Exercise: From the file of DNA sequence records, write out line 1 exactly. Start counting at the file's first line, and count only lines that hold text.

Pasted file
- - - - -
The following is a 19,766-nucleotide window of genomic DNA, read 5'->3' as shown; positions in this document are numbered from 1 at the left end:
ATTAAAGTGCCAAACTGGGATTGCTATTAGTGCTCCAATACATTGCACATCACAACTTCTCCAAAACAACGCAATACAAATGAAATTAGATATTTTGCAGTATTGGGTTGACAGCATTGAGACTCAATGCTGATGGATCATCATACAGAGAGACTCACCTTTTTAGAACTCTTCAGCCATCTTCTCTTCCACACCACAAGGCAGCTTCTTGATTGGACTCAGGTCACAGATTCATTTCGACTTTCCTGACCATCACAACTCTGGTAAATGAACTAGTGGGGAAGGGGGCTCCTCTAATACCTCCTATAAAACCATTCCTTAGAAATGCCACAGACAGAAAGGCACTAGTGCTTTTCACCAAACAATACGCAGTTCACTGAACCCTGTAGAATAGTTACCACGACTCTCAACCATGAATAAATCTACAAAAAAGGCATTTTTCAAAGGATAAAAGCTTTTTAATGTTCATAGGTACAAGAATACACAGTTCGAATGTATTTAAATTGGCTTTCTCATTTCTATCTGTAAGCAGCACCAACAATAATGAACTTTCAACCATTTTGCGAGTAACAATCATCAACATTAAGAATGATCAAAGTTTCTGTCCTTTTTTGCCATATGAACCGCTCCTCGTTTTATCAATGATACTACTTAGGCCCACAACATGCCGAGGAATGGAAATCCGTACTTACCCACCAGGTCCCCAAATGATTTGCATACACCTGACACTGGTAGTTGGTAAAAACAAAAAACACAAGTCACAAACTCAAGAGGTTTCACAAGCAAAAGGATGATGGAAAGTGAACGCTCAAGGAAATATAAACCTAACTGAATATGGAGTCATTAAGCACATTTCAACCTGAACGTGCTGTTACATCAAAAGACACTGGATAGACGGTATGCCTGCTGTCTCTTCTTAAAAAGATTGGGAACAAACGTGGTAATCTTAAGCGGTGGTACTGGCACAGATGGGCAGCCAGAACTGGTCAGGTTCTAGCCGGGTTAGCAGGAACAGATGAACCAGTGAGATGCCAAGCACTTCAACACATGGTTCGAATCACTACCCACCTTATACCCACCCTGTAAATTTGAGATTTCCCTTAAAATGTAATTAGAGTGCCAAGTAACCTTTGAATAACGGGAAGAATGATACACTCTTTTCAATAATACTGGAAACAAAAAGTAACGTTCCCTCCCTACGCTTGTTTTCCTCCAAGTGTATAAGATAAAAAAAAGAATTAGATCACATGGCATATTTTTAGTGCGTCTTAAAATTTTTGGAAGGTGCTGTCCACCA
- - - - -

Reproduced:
The following is a 19,766-nucleotide window of genomic DNA, read 5'->3' as shown; positions in this document are numbered from 1 at the left end: